By Benjamin C. Maxson

Summary: An invitation to explore the meaning of salvation through the act of salvation, the condition of salvation, the content of salvation, and the consequence of salvation.

I hate writing out a tithe check. But I will tithe even if it kills me, the woman insisted. What drove her to this attitude? Why did she continue to give even though she really did not want to? How does this fit with what Ellen White says: The Lord will not accept an offering that is made unwillingly, grudgingly. (Testimonies, vol 5, p 285).

People have different reasons why they put money in an envelope and call it tithe or offering. Similarly the church uses different ways to motivate people to give. Most often we use traditional, human motivations. For example we use recognition and praise when we fund-raise. Sometimes we use guilt. At other times, we emphasize what giving will do for the donor. All these methods focus on the donors and their needs or desires. All these methods strengthen the power of selfishness.

The very words tithe and offering describe a worship relationship—an act of adoration based on the salvation relationship. True worship begins with and is based on a relationship with Jesus, intimately knowing Jesus as Savior and Lord. This is why the gospel is the foundation for stewardship. Without the experience of the gospel, stewardship becomes simply a form of spiritual slavery—just another way of perpetuating a performance-based religion and life.

Even while talking about the gospel, we often misunderstand the term or use it in a limited way. Jesus spoke of the gospel of the kingdom. What is this good news? Is the gospel simply the act of forgiveness? Or is there a more dynamic meaning of salvation and the gospel? Can this deeper insight really help us broaden our understanding of stewardship? I find it helpful to explore the meaning of salvation through the act of salvation, the condition of salvation, the content of salvation, and the consequence of salvation.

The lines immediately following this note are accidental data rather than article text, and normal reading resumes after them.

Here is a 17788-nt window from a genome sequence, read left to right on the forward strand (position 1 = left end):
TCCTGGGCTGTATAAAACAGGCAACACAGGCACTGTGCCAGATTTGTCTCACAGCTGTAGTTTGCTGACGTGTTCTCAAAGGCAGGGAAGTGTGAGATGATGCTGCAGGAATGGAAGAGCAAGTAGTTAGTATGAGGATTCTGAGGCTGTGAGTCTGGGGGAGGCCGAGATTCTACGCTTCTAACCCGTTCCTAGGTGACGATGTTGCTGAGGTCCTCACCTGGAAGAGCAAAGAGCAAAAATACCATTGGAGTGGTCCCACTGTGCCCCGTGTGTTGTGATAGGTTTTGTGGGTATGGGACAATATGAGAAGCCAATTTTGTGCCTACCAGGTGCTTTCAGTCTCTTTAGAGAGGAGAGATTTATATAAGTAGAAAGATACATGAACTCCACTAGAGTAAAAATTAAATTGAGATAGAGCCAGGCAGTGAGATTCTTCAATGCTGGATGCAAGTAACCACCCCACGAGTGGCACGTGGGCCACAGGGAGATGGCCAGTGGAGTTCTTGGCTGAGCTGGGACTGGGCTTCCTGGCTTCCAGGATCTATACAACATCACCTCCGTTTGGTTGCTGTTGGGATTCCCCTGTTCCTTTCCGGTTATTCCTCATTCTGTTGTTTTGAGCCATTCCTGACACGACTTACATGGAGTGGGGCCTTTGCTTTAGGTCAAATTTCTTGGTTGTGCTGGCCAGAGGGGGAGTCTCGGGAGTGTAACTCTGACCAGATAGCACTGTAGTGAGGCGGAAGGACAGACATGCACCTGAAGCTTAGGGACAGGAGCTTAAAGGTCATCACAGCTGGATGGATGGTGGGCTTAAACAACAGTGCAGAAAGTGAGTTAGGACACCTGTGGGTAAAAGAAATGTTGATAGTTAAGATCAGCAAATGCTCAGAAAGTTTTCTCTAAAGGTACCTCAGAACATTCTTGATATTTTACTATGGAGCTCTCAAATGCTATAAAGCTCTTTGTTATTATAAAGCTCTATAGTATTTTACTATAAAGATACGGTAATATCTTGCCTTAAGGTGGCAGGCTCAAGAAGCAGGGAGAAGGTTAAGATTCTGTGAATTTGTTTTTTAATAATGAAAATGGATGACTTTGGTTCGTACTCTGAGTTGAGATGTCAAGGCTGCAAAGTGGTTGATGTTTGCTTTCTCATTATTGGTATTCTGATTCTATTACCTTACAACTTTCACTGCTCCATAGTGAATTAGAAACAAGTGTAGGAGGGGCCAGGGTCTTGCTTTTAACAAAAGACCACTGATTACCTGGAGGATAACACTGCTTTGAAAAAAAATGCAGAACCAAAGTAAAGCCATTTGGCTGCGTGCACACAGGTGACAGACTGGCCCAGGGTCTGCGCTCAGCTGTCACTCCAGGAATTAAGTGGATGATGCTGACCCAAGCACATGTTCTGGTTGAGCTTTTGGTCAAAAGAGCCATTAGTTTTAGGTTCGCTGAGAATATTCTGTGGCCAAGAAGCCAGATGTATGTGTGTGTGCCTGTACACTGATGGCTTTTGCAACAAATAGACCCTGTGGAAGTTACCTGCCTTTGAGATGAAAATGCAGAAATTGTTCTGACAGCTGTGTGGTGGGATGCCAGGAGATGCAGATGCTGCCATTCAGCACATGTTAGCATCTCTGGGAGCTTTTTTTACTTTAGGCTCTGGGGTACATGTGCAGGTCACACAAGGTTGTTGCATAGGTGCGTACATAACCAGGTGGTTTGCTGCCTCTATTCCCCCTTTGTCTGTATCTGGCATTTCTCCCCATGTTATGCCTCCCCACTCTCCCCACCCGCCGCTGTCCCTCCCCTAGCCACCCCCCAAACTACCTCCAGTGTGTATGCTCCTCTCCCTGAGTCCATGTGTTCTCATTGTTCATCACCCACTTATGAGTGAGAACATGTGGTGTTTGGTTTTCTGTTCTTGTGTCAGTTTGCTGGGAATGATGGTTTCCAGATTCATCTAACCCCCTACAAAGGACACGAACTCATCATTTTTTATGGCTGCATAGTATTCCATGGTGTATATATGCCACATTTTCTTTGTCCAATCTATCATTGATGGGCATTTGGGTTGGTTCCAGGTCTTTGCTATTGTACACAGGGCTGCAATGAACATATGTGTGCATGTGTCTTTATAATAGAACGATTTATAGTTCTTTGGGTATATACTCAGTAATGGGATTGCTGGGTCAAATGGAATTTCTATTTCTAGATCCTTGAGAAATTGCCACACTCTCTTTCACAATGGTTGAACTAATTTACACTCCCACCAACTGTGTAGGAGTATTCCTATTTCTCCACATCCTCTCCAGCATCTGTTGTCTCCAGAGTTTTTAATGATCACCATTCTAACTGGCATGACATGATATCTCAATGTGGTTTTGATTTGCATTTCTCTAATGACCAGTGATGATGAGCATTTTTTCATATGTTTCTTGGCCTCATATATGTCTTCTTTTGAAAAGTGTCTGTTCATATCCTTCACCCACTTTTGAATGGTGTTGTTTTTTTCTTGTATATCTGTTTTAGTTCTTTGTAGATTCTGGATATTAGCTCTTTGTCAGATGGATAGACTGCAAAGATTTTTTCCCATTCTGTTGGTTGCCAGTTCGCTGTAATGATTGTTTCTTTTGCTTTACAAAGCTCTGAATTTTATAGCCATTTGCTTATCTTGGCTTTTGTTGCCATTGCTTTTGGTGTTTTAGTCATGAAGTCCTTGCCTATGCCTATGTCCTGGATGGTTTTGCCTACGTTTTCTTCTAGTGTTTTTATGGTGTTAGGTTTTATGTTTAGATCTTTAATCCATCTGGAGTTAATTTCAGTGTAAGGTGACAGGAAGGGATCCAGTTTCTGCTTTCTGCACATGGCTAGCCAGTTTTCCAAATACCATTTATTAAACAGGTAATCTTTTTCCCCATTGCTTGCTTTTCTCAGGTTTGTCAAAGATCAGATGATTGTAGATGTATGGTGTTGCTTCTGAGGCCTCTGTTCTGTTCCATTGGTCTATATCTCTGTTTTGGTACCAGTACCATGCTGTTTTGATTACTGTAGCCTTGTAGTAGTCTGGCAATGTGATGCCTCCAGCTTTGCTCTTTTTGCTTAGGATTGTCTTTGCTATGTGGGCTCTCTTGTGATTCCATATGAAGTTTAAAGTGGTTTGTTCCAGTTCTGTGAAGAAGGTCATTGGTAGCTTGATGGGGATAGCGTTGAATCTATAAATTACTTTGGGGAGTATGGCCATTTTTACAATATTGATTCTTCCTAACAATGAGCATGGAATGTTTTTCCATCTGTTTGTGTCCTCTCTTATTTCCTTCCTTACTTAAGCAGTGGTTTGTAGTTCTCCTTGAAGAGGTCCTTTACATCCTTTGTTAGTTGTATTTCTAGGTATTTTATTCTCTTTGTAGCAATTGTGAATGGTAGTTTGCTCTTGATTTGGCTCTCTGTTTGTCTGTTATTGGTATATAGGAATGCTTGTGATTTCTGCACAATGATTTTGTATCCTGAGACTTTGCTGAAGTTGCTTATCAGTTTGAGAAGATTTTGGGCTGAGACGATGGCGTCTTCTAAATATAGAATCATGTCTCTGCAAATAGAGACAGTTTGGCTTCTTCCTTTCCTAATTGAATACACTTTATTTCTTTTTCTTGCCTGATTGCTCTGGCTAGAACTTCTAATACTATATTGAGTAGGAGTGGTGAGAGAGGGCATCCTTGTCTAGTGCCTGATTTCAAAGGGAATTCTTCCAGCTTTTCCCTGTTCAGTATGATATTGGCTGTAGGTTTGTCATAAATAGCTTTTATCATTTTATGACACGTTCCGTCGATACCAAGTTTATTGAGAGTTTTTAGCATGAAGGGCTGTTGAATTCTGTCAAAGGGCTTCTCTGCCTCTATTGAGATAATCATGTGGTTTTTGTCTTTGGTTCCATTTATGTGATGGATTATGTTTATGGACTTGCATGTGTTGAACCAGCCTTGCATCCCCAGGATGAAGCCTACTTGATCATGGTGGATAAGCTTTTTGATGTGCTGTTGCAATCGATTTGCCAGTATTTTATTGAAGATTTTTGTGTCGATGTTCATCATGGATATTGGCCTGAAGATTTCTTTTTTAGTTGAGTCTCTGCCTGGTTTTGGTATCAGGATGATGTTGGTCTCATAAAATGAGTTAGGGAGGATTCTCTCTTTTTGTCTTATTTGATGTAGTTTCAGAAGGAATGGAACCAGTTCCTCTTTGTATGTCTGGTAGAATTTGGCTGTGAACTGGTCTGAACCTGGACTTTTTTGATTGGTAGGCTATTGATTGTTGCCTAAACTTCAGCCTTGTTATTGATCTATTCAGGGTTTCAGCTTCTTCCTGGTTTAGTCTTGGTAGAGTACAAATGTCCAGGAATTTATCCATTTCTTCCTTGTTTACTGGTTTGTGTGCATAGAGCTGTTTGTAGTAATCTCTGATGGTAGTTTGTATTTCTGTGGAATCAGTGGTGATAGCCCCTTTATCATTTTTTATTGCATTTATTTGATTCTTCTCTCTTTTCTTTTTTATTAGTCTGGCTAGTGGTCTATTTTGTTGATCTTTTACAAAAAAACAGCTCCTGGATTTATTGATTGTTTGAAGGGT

The act of salvation took place on Calvary. God gave Jesus His Son to die. This act of grace is the central point of biblical salvation and the starting point for stewardship. Without this act, there is no salvation—no Christianity. We cannot be biblical stewards if we do not understand and personally accept this act of salvation. Through this act, God provides the gift of salvation and reestablishes the lordship relationship.

The condition of salvation focuses on what we have to do to receive and experience salvation. This becomes an area of debate when we confuse the role of obedience in the faith experience. Most of us agree that salvation is a gift that can neither be bought nor repaid; we can only accept it. Yet acceptance is not merely a mental assent; acceptance means surrendering to Jesus. It means dying to self. Salvation is not merely a bookkeeping transaction in heaven’s records. It begins with an act on Calvary that initiates a process that solves the sin problem. However, it is crucial that we realize that the only condition of salvation is that we accept the gift. This means the only condition for being lost is rejecting the gift. We must be very careful to avoid making our performance in any way a basis for our salvation. Although obedience cannot be fully separated from saving faith, we must clearly delineate that which provides us salvation.